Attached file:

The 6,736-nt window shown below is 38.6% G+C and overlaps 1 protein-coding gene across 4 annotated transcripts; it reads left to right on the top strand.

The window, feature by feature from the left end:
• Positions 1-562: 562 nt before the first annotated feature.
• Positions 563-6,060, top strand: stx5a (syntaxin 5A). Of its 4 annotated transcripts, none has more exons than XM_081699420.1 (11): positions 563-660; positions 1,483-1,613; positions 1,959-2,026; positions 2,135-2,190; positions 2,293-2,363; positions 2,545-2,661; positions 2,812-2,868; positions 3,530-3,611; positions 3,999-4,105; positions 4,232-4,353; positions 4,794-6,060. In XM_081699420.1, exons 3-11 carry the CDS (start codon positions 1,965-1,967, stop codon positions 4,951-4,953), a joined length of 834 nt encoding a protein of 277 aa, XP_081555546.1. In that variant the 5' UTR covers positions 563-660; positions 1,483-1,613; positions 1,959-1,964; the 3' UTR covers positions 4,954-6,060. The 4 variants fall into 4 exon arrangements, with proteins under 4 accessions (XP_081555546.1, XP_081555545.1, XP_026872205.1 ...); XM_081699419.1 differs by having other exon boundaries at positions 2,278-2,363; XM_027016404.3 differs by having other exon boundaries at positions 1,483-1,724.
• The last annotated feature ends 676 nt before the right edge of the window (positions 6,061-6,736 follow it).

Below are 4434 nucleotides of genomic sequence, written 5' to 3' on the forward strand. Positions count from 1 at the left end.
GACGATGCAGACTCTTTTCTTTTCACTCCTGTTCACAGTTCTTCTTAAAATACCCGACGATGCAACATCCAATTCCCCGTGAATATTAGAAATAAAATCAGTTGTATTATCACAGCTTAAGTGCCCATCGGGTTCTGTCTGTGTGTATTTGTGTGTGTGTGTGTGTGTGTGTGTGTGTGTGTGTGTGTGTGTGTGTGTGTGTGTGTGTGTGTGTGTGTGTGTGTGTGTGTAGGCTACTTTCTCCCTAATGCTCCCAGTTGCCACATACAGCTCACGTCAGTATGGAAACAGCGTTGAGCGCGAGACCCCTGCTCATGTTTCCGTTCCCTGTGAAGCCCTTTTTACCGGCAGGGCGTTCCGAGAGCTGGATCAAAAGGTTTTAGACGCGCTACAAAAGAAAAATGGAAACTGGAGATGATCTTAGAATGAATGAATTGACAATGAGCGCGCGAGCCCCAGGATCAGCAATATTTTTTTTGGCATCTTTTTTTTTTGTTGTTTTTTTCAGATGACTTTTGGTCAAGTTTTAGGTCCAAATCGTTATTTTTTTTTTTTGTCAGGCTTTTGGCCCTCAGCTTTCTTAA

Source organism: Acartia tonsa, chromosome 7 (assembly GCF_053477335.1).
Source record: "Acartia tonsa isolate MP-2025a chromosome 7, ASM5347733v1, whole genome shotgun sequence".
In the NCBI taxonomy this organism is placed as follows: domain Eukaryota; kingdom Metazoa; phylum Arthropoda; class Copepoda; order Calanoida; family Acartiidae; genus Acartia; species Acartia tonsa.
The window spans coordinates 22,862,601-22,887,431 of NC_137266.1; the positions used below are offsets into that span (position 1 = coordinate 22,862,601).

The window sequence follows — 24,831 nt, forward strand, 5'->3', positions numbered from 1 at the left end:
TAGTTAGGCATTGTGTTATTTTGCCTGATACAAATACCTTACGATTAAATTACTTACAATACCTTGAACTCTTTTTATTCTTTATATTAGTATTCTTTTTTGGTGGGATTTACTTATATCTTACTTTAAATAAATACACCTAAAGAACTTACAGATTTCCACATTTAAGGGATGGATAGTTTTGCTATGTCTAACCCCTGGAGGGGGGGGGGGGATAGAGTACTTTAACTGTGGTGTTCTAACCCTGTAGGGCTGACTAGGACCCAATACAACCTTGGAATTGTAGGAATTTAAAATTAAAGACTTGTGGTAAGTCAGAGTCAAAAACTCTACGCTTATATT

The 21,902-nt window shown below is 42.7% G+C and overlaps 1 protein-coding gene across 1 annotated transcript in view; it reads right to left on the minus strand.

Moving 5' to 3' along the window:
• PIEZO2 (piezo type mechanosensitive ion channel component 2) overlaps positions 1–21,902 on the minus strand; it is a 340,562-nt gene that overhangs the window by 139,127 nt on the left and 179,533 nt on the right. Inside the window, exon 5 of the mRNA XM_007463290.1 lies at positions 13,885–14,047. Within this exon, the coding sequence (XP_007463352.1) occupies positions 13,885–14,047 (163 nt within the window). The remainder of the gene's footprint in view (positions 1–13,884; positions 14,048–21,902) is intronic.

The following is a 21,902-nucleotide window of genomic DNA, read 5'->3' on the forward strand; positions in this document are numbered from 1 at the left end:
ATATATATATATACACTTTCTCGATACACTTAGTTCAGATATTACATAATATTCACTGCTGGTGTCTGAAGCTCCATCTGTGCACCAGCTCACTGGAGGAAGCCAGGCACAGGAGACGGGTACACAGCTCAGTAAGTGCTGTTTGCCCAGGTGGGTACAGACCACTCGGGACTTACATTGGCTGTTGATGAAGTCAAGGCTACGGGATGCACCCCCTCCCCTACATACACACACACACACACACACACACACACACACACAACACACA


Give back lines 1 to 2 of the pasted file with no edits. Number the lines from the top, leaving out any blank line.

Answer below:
The 6,736-nt window shown below is 38.6% G+C and overlaps 1 protein-coding gene across 4 annotated transcripts; it reads left to right on the top strand.

The window, feature by feature from the left end: